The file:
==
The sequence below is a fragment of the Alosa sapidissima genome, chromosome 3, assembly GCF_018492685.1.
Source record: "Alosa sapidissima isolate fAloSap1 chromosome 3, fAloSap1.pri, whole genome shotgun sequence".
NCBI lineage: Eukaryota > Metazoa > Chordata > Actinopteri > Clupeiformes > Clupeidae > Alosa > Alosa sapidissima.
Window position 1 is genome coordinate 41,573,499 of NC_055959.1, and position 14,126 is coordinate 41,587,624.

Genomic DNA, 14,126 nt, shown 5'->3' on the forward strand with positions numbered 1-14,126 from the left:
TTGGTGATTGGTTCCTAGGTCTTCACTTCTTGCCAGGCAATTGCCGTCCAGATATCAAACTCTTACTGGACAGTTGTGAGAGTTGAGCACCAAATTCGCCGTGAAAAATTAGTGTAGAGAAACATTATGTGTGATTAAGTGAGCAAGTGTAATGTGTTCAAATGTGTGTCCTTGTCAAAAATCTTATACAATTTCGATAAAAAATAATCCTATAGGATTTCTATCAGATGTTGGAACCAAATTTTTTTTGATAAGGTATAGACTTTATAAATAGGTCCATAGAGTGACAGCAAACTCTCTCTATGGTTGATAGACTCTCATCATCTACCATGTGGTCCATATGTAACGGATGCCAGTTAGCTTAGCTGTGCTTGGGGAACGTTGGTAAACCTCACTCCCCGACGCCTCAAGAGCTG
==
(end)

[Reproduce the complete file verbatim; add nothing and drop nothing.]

The sequence below is a fragment of the Alosa sapidissima genome, chromosome 3, assembly GCF_018492685.1.
Source record: "Alosa sapidissima isolate fAloSap1 chromosome 3, fAloSap1.pri, whole genome shotgun sequence".
NCBI lineage: Eukaryota > Metazoa > Chordata > Actinopteri > Clupeiformes > Clupeidae > Alosa > Alosa sapidissima.
Window position 1 is genome coordinate 41,573,499 of NC_055959.1, and position 14,126 is coordinate 41,587,624.

Genomic DNA, 14,126 nt, shown 5'->3' on the forward strand with positions numbered 1-14,126 from the left:
TTGGTGATTGGTTCCTAGGTCTTCACTTCTTGCCAGGCAATTGCCGTCCAGATATCAAACTCTTACTGGACAGTTGTGAGAGTTGAGCACCAAATTCGCCGTGAAAAATTAGTGTAGAGAAACATTATGTGTGATTAAGTGAGCAAGTGTAATGTGTTCAAATGTGTGTCCTTGTCAAAAATCTTATACAATTTCGATAAAAAATAATCCTATAGGATTTCTATCAGATGTTGGAACCAAATTTTTTTTGATAAGGTATAGACTTTATAAATAGGTCCATAGAGTGACAGCAAACTCTCTCTATGGTTGATAGACTCTCATCATCTACCATGTGGTCCATATGTAACGGATGCCAGTTAGCTTAGCTGTGCTTGGGGAACGTTGGTAAACCTCACTCCCCGACGCCTCAAGAGCTG